A nation of spectacular natural beauty, friendly people and rich culture, Zimbabwe’s status as one of Africa’s leading safari destinations was dampened for years by its political instability. But now that the country is transcending its strife and returning to a state of equilibrium, it is once again emerging as a vacation highlight of the continent. Victoria Falls – known to locals as ‘The Smoke That Thunders’ – is one of the seven natural wonders of the world and the sheer power of this massive body of water plunging into the Zambezi Gorge is awe-inspiring and unforgettable. Lake Kariba, with its game-rich shores and islands, is an idyllic safari spot featuring mind-blowing sunsets; Hwange National Park is known for its huge herds of elephants; and a kayak trip down the Zambezi through the Mana Pools National Park will appeal to the intrepid traveller, providing close encounters with crocodiles, hippos and a host of other wildlife.
Victoria Falls (Zimbabwe)
Days 2 - 4
Victoria Falls is one of the world’s most impressive waterfalls. It is set on the magnificent Zambezi River which creates the border between Zambia and Zimbabwe. These spectacular falls can be easily visited and viewed from the Zimbabwean side. Considered to be the world’s widest waterfalls, Victoria Falls measures an impressive 1708 metres in width. The small town of Victoria Falls, which lies adjacent to the waterfalls, serves as a great base from which to explore the many attractions this area of Zimbabwe has to offer. The surrounding area provides a wide range of adrenalin-filled activities for adventure lovers. Visitors can look forward to an array of wonderful activities including: scenic flights, micro lighting, white water rafting, bungee jumping, kayaking, and once-in-a-lifetime expeditions into the incredible Chobe National Park.
One of the most culturally and geographically diverse places on earth, South Africa, fondly known by locals as the 'Rainbow Nation', boasts 11 official languages, and its inhabitants are influenced by a fascinating mix of cultures. Discover the gourmet restaurants, impressive art scene, vibrant nightlife, and beautiful beaches of Cape Town; enjoy a local braai (barbecue) in the Soweto township; browse the bustling Indian markets in Durban, or sample some of the world’s finest wines at the myriad wine estates dotting the Cape Winelands. Some historical attractions to explore include the Zululand battlefields of KwaZulu-Natal, the Apartheid Museum in Johannesburg, and Robben Island, just off the coast of Cape Town. Above all else, its untamed wilderness is astonishing: wildlife roams freely across massive unfenced game reserves such as the world-famous Kruger National Park.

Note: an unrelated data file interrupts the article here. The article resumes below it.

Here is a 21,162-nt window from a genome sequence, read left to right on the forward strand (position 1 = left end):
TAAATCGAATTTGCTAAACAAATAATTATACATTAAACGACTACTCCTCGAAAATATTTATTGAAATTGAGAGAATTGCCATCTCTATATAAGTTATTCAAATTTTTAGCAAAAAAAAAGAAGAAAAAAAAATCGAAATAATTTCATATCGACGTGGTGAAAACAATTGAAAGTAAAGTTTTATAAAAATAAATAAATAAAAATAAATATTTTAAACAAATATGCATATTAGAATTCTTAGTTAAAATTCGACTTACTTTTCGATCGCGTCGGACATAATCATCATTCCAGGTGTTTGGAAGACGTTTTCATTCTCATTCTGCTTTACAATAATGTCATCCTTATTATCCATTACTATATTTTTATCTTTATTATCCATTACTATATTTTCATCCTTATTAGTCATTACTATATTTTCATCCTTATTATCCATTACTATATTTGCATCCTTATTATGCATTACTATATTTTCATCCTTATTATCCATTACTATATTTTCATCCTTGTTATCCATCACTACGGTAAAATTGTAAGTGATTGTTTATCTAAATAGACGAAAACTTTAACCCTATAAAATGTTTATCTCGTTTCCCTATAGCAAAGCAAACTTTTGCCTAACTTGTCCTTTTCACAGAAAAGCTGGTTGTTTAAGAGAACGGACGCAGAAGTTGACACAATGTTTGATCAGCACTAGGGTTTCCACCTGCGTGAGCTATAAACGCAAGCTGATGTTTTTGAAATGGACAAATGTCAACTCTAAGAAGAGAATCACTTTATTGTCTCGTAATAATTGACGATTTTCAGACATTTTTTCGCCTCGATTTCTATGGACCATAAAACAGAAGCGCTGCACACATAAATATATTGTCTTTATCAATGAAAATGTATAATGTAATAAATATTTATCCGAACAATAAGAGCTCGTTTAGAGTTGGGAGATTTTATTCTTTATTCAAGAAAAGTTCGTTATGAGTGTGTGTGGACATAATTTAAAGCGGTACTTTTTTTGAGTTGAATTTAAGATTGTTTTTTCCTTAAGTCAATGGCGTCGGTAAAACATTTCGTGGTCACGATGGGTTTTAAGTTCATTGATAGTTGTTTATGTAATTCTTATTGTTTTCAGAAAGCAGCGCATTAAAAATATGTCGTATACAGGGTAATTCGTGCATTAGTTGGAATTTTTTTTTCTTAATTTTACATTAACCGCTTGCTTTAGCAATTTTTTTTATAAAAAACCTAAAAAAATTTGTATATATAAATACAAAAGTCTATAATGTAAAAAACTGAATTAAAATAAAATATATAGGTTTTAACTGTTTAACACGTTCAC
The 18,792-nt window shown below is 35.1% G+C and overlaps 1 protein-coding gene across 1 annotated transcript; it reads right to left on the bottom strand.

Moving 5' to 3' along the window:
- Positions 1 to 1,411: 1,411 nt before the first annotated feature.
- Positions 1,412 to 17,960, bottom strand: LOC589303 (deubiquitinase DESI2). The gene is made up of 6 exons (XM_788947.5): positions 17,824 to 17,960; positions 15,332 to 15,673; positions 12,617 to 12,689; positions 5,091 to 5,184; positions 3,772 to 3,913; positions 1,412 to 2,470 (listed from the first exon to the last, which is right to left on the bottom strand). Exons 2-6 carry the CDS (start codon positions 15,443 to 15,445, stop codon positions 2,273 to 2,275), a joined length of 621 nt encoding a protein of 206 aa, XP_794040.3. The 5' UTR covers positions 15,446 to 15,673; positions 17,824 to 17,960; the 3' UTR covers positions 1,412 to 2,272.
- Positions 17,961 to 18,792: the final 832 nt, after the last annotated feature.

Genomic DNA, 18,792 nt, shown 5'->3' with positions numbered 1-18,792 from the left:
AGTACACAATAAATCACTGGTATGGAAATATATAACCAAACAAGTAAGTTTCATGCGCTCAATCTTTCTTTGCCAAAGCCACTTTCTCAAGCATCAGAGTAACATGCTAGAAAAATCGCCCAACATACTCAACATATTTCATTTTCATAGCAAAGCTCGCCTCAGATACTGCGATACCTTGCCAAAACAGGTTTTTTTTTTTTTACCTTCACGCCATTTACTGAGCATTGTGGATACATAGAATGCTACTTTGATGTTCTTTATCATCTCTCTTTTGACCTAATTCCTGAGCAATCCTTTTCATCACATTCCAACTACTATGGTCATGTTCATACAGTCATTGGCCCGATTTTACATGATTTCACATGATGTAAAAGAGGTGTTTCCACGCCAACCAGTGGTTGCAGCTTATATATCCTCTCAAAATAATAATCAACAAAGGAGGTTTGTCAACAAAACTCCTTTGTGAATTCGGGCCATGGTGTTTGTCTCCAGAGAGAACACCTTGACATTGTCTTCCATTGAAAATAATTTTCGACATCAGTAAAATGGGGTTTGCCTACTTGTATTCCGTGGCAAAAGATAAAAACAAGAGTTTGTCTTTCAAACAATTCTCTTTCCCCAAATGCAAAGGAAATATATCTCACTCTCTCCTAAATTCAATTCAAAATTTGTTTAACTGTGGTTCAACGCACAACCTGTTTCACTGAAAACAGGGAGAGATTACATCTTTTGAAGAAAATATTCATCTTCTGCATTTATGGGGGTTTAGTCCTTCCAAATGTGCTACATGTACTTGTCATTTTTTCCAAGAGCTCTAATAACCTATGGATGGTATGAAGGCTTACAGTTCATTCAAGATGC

Timbavati Private Nature Reserve
Days 4 - 6
Located in the Mpumalanga Province, the Timbavati Private Nature Reserve shares a fenceless border with the world-renowned Kruger National Park. This magnificent 60 000 hectare reserve is best known for its two very rare white lions discovered here in the 1970s, which gave this destination its name. Meaning 'the place where something sacred came down to earth from the heavens', the park lives up to the hype with its enthralling African savannah, abundant wildlife, and friendly people. Visitors have the opportunity to see 40 mammal species, 360 bird species and the famous Big Five (lion, leopard, rhinoceros, elephant, and Cape buffalo). Enjoy a wide array of activities including daytime safaris, guided night game drives, bush walks, and excellent bird watching.
Sabi Sand Private Game Reserve
Days 6 - 8
Adjacent to the Kruger National Park, the Sabi Sand Private Game Reserve is a private premier viewing destination. It was the first-ever private nature reserve established in South Africa. The landscape features 65 000 hectares of savannah-covered land interspersed with watering holes, dry river beds, Lowveld woodlands, and the perennial Sabi and Sand rivers. This spectacular reserve offers exceptional game viewing opportunities with frequent sightings of the renowned Big Five as well as cheetah, zebra, giraffe, and a variety of antelope. Visitors can enjoy excellent wildlife viewing, dining under the stars, guided bush walks and enjoying a stay in some of South Africa’s most luxurious safari lodges.
Days 8 - 11
Resting at the confluence of the Indian and Atlantic oceans, situated between the slopes of the iconic Table Mountain and the glistening sapphire waters of the Atlantic and Indian oceans, the exceptionally scenic city of Cape Town is in a class of its own. Some cities boast rich culture, vibrant nightlife, a cosmopolitan atmosphere and extraordinary architecture, while others boast breathtaking landscapes and extraordinary natural wonders. Cape Town is fortunate to be blessed with all of these attractions and so much more. With its bustling harbour, world-class beaches, top-notch vineyards, and its mountainous surroundings brimming with diverse flora and fauna, Cape Town consistently captivates the hearts of all who visit.